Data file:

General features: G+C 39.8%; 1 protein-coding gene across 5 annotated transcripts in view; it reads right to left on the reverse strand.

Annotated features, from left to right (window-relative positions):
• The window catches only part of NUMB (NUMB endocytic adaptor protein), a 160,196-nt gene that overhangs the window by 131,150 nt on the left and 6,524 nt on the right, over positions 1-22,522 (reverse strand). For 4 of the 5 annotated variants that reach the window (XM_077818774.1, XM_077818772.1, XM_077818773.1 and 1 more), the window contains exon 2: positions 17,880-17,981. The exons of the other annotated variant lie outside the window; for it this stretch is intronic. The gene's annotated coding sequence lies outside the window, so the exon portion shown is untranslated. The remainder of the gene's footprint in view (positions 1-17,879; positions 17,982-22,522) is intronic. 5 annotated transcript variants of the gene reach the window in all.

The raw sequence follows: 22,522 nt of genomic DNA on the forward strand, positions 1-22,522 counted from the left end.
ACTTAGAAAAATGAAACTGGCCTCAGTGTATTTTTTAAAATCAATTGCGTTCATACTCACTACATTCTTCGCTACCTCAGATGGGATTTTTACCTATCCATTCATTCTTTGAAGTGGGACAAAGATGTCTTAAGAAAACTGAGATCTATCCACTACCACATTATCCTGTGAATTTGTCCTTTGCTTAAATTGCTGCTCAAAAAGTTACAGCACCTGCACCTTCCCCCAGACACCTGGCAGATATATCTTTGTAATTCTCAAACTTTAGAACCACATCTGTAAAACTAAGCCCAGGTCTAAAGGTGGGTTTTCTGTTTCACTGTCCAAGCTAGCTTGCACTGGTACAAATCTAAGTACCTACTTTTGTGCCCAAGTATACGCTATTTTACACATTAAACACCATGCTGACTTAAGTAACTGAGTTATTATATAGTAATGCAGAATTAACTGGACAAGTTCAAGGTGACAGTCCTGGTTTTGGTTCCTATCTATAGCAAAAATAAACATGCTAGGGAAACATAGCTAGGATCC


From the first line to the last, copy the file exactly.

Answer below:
General features: G+C 39.8%; 1 protein-coding gene across 5 annotated transcripts in view; it reads right to left on the reverse strand.

Annotated features, from left to right (window-relative positions):
• The window catches only part of NUMB (NUMB endocytic adaptor protein), a 160,196-nt gene that overhangs the window by 131,150 nt on the left and 6,524 nt on the right, over positions 1-22,522 (reverse strand). For 4 of the 5 annotated variants that reach the window (XM_077818774.1, XM_077818772.1, XM_077818773.1 and 1 more), the window contains exon 2: positions 17,880-17,981. The exons of the other annotated variant lie outside the window; for it this stretch is intronic. The gene's annotated coding sequence lies outside the window, so the exon portion shown is untranslated. The remainder of the gene's footprint in view (positions 1-17,879; positions 17,982-22,522) is intronic. 5 annotated transcript variants of the gene reach the window in all.

The raw sequence follows: 22,522 nt of genomic DNA on the forward strand, positions 1-22,522 counted from the left end.
ACTTAGAAAAATGAAACTGGCCTCAGTGTATTTTTTAAAATCAATTGCGTTCATACTCACTACATTCTTCGCTACCTCAGATGGGATTTTTACCTATCCATTCATTCTTTGAAGTGGGACAAAGATGTCTTAAGAAAACTGAGATCTATCCACTACCACATTATCCTGTGAATTTGTCCTTTGCTTAAATTGCTGCTCAAAAAGTTACAGCACCTGCACCTTCCCCCAGACACCTGGCAGATATATCTTTGTAATTCTCAAACTTTAGAACCACATCTGTAAAACTAAGCCCAGGTCTAAAGGTGGGTTTTCTGTTTCACTGTCCAAGCTAGCTTGCACTGGTACAAATCTAAGTACCTACTTTTGTGCCCAAGTATACGCTATTTTACACATTAAACACCATGCTGACTTAAGTAACTGAGTTATTATATAGTAATGCAGAATTAACTGGACAAGTTCAAGGTGACAGTCCTGGTTTTGGTTCCTATCTATAGCAAAAATAAACATGCTAGGGAAACATAGCTAGGATCC